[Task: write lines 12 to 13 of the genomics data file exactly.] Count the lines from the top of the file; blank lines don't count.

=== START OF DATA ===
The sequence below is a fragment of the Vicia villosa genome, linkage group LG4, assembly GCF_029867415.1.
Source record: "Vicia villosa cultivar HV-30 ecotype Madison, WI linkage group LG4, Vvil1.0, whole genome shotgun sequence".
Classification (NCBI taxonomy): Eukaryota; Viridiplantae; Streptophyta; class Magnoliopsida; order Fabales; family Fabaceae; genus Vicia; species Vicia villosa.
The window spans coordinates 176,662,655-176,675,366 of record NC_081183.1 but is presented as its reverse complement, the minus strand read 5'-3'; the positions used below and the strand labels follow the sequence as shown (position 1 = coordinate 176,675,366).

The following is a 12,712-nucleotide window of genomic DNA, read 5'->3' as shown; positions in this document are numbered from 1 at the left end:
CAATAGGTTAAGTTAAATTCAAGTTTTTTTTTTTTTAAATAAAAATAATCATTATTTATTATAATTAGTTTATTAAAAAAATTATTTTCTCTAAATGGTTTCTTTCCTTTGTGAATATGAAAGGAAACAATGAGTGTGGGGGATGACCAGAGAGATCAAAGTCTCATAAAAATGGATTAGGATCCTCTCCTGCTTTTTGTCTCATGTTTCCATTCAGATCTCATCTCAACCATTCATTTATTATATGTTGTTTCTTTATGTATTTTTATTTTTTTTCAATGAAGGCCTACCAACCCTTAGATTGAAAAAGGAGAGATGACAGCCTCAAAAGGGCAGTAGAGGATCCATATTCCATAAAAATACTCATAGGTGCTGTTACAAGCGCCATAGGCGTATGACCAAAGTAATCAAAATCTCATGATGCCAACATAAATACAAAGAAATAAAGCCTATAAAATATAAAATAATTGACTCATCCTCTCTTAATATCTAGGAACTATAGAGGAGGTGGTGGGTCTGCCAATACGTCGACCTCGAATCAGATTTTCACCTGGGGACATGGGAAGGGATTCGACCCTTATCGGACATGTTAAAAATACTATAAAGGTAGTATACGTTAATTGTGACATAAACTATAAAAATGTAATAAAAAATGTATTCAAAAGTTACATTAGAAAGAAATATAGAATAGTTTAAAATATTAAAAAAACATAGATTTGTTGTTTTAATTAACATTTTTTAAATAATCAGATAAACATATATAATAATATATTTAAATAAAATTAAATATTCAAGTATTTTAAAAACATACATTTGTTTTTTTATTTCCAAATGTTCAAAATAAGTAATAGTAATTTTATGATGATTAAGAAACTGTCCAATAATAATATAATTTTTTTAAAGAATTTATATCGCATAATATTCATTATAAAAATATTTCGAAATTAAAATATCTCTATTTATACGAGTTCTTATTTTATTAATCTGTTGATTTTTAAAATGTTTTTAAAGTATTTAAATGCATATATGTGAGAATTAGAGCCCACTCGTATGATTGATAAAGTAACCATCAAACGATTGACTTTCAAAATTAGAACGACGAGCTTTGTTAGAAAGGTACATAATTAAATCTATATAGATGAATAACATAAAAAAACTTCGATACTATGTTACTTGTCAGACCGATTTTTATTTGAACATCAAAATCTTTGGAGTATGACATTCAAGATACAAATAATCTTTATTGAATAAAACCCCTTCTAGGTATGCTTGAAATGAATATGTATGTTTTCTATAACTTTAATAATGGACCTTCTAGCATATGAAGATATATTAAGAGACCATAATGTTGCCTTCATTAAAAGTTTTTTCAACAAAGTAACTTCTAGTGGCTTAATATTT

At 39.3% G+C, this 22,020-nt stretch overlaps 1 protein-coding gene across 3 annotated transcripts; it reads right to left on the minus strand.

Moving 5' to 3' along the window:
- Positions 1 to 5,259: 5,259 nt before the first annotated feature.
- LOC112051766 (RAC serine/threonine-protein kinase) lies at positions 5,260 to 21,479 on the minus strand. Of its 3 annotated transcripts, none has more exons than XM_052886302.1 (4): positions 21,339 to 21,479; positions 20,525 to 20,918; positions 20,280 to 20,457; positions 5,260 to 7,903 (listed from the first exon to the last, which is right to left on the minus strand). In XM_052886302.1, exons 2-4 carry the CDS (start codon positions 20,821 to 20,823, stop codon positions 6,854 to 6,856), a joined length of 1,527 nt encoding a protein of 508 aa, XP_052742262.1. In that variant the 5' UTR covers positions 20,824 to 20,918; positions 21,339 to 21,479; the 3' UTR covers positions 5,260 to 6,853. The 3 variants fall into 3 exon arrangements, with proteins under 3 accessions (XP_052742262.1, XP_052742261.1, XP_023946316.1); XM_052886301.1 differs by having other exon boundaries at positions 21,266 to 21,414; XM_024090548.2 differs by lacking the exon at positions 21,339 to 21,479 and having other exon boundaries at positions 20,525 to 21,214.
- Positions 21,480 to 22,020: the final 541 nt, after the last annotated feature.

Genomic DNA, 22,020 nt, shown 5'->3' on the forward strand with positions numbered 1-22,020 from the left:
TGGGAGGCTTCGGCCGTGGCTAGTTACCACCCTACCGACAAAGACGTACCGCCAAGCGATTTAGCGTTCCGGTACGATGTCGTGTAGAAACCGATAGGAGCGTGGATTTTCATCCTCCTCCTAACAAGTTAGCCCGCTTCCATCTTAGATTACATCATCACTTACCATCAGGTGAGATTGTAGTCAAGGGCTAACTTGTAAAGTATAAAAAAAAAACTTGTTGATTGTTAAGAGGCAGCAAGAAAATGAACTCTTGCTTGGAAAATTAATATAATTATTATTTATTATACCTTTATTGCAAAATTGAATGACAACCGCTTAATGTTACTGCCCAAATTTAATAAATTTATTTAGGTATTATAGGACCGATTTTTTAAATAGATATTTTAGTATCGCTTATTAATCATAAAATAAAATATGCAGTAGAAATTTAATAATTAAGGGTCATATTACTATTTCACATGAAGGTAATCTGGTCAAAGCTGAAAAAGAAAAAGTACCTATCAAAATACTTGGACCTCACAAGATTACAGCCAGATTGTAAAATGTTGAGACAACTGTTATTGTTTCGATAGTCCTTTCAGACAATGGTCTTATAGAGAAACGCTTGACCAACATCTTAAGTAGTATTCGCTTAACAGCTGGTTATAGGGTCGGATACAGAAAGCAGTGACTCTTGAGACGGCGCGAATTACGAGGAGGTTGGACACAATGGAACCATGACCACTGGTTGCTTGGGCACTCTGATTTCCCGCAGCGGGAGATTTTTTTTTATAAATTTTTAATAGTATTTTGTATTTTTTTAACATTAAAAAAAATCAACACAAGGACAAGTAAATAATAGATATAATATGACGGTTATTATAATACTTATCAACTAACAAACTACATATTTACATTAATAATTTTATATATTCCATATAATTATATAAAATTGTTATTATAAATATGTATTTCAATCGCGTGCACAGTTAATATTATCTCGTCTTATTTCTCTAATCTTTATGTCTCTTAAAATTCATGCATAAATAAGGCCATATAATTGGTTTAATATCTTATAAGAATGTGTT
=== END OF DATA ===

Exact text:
Genomic DNA, 22,020 nt, shown 5'->3' on the forward strand with positions numbered 1-22,020 from the left:
TGGGAGGCTTCGGCCGTGGCTAGTTACCACCCTACCGACAAAGACGTACCGCCAAGCGATTTAGCGTTCCGGTACGATGTCGTGTAGAAACCGATAGGAGCGTGGATTTTCATCCTCCTCCTAACAAGTTAGCCCGCTTCCATCTTAGATTACATCATCACTTACCATCAGGTGAGATTGTAGTCAAGGGCTAACTTGTAAAGTATAAAAAAAAAACTTGTTGATTGTTAAGAGGCAGCAAGAAAATGAACTCTTGCTTGGAAAATTAATATAATTATTATTTATTATACCTTTATTGCAAAATTGAATGACAACCGCTTAATGTTACTGCCCAAATTTAATAAATTTATTTAGGTATTATAGGACCGATTTTTTAAATAGATATTTTAGTATCGCTTATTAATCATAAAATAAAATATGCAGTAGAAATTTAATAATTAAGGGTCATATTACTATTTCACATGAAGGTAATCTGGTCAAAGCTGAAAAAGAAAAAGTACCTATCAAAATACTTGGACCTCACAAGATTACAGCCAGATTGTAAAATGTTGAGACAACTGTTATTGTTTCGATAGTCCTTTCAGACAATGGTCTTATAGAGAAACGCTTGACCAACATCTTAAGTAGTATTCGCTTAACAGCTGGTTATAGGGTCGGATACAGAAAGCAGTGACTCTTGAGACGGCGCGAATTACGAGGAGGTTGGACACAATGGAACCATGACCACTGGTTGCTTGGGCACTCTGATTTCCCGCAGCGGGAGATTTTTTTTTATAAATTTTTAATAGTATTTTGTATTTTTTTAACATTAAAAAAAATCAACACAAGGACAAGTAAATAATAGATATAATATGACGGTTATTATAATACTTATCAACTAACAAACTACATATTTACATTAATAATTTTATATATTCCATATAATTATATAAAATTGTTATTATAAATATGTATTTCAATCGCGTGCACAGTTAATATTATCTCGTCTTATTTCTCTAATCTTTATGTCTCTTAAAATTCATGCATAAATAAGGCCATATAATTGGTTTAATATCTTATAAGAATGTGTT